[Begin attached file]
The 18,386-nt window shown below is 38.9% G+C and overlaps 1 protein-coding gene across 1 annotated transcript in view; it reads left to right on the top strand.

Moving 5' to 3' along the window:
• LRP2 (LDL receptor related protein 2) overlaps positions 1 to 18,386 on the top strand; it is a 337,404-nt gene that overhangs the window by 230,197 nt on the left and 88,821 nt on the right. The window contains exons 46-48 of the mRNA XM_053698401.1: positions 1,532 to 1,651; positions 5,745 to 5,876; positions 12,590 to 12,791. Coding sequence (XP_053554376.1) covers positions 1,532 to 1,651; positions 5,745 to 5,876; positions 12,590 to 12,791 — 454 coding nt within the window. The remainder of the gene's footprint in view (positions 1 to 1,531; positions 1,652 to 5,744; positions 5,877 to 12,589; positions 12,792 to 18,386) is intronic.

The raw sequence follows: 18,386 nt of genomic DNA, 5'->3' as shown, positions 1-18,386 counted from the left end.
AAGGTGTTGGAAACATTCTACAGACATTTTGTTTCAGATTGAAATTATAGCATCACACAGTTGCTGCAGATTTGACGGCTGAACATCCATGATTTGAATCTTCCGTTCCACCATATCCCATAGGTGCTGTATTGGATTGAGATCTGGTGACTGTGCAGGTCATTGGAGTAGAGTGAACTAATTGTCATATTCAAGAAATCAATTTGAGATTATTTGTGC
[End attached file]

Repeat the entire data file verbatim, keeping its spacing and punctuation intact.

The 18,386-nt window shown below is 38.9% G+C and overlaps 1 protein-coding gene across 1 annotated transcript in view; it reads left to right on the top strand.

Moving 5' to 3' along the window:
• LRP2 (LDL receptor related protein 2) overlaps positions 1 to 18,386 on the top strand; it is a 337,404-nt gene that overhangs the window by 230,197 nt on the left and 88,821 nt on the right. The window contains exons 46-48 of the mRNA XM_053698401.1: positions 1,532 to 1,651; positions 5,745 to 5,876; positions 12,590 to 12,791. Coding sequence (XP_053554376.1) covers positions 1,532 to 1,651; positions 5,745 to 5,876; positions 12,590 to 12,791 — 454 coding nt within the window. The remainder of the gene's footprint in view (positions 1 to 1,531; positions 1,652 to 5,744; positions 5,877 to 12,589; positions 12,792 to 18,386) is intronic.

The raw sequence follows: 18,386 nt of genomic DNA, 5'->3' as shown, positions 1-18,386 counted from the left end.
AAGGTGTTGGAAACATTCTACAGACATTTTGTTTCAGATTGAAATTATAGCATCACACAGTTGCTGCAGATTTGACGGCTGAACATCCATGATTTGAATCTTCCGTTCCACCATATCCCATAGGTGCTGTATTGGATTGAGATCTGGTGACTGTGCAGGTCATTGGAGTAGAGTGAACTAATTGTCATATTCAAGAAATCAATTTGAGATTATTTGTGC